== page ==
TV architect George Clarke is showcasing his futuristic rotating home at this year's Ideal Home Show in a bid to prove to homeowners that revolutionary space-saving solutions are possible.
The small and minimalistic circular home, created in tandem with designer William Hardie and first revealed on Channel 4's Amazing Spaces, offers four rooms in one by literally turning habitable space on its head.
The 3.5 tonne, 4.3 metre-tall invention is clad in a riveted aluminium drum and revolves on its axis, depending on what room is required. Electric wheelchair motors allow it to rotate by 90 degrees in just 10 seconds, with the door staying put as it turns to give each room an entrance and an exit.
A small area that features the lift-style panel to choose which room you want to be in is the only fixed section of the home which encourages homeowners to think of space in terms of volume rather than square footage.
The clean white interior has curved detailing, LED lighting and light boxes. Room colours are changed by simply pressing another button, giving each its own unique atmosphere.
But what about the obvious problem of items falling all over the place as the rooms rotate? It has all been considered. Cutlery is magnetised to the wall in the kitchen, the wall mirror converts into a TV and a dining table and items stored in cupboards stay upright thanks to rotating gimbals.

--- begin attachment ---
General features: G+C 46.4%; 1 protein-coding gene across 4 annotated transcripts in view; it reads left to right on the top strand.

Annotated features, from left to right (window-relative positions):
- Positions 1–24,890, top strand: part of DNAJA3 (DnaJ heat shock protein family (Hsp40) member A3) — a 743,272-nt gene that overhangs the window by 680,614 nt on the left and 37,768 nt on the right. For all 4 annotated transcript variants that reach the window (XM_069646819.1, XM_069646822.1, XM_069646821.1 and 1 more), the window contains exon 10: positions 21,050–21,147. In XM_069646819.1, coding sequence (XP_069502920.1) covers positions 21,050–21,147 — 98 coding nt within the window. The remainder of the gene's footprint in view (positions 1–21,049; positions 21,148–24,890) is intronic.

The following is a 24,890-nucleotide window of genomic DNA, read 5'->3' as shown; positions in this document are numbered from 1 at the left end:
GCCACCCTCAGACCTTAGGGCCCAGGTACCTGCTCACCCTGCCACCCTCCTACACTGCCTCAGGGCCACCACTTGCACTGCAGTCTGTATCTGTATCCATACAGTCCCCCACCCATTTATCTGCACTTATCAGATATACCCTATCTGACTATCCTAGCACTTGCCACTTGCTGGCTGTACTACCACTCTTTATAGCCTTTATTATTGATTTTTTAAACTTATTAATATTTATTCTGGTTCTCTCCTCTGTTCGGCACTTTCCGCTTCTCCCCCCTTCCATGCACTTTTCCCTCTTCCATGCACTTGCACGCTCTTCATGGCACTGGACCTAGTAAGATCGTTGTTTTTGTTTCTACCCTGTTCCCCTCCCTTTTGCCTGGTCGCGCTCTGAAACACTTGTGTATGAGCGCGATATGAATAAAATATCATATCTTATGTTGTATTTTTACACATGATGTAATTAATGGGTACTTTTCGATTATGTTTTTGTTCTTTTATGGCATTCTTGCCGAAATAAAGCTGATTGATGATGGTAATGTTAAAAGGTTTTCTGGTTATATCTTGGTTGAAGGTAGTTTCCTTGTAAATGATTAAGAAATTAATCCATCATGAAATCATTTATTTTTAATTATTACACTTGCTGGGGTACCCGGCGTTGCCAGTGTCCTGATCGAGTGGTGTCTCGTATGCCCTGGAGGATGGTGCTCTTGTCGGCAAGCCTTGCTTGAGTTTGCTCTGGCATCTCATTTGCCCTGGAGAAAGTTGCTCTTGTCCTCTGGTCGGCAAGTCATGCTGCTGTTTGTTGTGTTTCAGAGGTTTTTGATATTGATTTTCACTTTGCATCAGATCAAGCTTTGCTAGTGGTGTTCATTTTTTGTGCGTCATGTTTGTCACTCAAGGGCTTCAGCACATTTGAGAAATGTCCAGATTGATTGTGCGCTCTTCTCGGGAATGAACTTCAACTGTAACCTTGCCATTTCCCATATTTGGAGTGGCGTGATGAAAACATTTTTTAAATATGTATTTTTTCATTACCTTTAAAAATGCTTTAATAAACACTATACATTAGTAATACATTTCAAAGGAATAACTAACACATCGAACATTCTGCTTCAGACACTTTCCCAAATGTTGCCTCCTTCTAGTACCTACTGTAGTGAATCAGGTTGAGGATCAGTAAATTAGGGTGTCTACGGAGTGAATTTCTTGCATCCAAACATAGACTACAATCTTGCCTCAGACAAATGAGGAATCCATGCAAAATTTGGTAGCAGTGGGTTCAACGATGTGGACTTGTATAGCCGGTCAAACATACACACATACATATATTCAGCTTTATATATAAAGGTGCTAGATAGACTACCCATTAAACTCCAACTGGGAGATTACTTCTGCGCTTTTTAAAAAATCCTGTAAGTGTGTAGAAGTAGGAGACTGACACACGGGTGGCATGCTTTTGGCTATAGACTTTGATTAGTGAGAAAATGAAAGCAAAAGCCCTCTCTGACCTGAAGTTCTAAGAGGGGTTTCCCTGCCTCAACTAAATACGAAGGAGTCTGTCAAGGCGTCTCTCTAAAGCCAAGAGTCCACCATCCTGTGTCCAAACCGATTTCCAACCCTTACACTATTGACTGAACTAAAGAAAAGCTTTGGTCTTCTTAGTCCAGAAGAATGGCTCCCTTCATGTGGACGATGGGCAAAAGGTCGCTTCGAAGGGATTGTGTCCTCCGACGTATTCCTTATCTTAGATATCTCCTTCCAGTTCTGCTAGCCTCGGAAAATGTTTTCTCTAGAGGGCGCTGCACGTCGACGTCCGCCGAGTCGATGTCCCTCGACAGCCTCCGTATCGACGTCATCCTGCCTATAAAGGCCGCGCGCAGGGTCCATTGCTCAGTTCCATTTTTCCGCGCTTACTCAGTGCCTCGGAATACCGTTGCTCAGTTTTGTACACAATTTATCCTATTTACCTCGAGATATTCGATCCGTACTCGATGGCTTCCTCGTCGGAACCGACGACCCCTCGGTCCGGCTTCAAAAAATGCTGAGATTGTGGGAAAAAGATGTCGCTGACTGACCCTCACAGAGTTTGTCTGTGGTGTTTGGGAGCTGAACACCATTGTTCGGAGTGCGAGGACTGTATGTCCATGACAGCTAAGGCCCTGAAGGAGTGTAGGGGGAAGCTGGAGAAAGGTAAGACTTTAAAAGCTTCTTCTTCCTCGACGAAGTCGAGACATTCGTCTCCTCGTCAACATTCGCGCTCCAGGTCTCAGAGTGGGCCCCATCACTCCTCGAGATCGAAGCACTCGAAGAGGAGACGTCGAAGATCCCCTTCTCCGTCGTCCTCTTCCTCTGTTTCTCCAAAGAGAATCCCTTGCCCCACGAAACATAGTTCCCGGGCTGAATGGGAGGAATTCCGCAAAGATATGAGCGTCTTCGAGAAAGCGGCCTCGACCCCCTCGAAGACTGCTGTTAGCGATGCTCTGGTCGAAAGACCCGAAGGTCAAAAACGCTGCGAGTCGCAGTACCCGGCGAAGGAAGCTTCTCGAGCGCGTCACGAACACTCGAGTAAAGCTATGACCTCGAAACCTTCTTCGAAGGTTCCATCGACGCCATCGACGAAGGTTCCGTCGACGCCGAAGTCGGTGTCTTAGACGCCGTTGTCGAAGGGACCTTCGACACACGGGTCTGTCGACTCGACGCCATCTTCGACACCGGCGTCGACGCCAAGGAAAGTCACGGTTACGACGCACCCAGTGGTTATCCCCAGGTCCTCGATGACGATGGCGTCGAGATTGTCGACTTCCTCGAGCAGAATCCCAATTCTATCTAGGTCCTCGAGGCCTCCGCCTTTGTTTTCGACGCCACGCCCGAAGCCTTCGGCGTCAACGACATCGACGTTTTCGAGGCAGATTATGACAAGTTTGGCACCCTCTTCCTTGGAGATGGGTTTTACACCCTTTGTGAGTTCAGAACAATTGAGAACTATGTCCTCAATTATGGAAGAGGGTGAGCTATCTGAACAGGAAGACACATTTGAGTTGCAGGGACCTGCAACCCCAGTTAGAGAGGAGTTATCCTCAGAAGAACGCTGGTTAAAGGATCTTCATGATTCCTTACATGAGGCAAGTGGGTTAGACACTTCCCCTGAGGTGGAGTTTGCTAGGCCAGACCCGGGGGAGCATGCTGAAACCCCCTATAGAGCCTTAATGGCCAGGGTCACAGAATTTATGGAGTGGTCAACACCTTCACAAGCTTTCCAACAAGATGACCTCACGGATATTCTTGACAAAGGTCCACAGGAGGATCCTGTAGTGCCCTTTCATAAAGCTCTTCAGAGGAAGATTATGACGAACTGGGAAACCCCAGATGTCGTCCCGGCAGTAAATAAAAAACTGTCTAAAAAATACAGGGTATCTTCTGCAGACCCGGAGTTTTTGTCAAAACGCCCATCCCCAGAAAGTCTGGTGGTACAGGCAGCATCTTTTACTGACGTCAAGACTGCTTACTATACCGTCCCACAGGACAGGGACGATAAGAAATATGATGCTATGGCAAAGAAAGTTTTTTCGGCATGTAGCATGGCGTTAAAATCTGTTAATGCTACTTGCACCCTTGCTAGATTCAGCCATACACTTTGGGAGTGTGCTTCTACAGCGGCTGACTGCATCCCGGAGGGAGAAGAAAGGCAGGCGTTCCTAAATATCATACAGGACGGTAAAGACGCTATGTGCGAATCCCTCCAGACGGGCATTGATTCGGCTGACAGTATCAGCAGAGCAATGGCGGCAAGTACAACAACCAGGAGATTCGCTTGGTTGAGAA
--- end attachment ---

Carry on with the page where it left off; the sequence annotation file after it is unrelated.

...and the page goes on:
The double bed drops down when the mirror is rotated to the ceiling, while vacuum-packed clothing eliminates the need for a wardrobe.
"It may seem like a wacky idea to have a vertically rotating house, but the whole point of a prototype design is to challenge our preconceptions and strive for greater innovation," says Clarke.
"Our rotating house gives to a home that has a total floor area of nearly 40 square metres but only takes up a footprint that's 10 square metres. It is very affordable and space efficient, as well as being a futuristic, cool design."
Hardie describes the project as "an exercise in rethinking the way we live, our homes and our space" and admits he thought the ambitious idea was "daft" when Clarke first put it to him.
"By changing one simple principle, it meant we had to readdress every single item in the house and that came with many of its own challenges," he says.
"I thought it was a daft idea at first, but after building a tiny model I realised the immense space we really had to play with and the project became very logical. I hope it inspires other revolutionary ideas and gives an insight into the process of design and invention."
The Ideal Home Show runs from March 24 to April 9. Tickets start at £13 for adults and children under 15 go free.